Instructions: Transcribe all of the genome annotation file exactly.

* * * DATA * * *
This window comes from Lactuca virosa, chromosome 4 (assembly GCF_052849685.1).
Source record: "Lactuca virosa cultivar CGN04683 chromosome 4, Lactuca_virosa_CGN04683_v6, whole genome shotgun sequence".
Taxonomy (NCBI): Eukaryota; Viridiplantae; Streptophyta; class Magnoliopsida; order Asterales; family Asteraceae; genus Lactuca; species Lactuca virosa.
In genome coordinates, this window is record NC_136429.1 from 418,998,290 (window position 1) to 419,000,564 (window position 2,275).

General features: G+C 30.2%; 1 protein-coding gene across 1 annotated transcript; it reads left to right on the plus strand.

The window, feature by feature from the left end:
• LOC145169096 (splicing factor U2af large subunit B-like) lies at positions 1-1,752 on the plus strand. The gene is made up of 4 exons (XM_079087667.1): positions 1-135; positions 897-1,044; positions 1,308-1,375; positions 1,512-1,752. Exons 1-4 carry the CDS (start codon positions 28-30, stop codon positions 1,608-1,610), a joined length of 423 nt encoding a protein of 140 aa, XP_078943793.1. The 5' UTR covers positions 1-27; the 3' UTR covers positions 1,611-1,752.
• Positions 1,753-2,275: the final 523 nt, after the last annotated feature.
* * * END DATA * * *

This window comes from Lactuca virosa, chromosome 4 (assembly GCF_052849685.1).
Source record: "Lactuca virosa cultivar CGN04683 chromosome 4, Lactuca_virosa_CGN04683_v6, whole genome shotgun sequence".
Taxonomy (NCBI): Eukaryota; Viridiplantae; Streptophyta; class Magnoliopsida; order Asterales; family Asteraceae; genus Lactuca; species Lactuca virosa.
In genome coordinates, this window is record NC_136429.1 from 418,998,290 (window position 1) to 419,000,564 (window position 2,275).

General features: G+C 30.2%; 1 protein-coding gene across 1 annotated transcript; it reads left to right on the plus strand.

The window, feature by feature from the left end:
• LOC145169096 (splicing factor U2af large subunit B-like) lies at positions 1-1,752 on the plus strand. The gene is made up of 4 exons (XM_079087667.1): positions 1-135; positions 897-1,044; positions 1,308-1,375; positions 1,512-1,752. Exons 1-4 carry the CDS (start codon positions 28-30, stop codon positions 1,608-1,610), a joined length of 423 nt encoding a protein of 140 aa, XP_078943793.1. The 5' UTR covers positions 1-27; the 3' UTR covers positions 1,611-1,752.
• Positions 1,753-2,275: the final 523 nt, after the last annotated feature.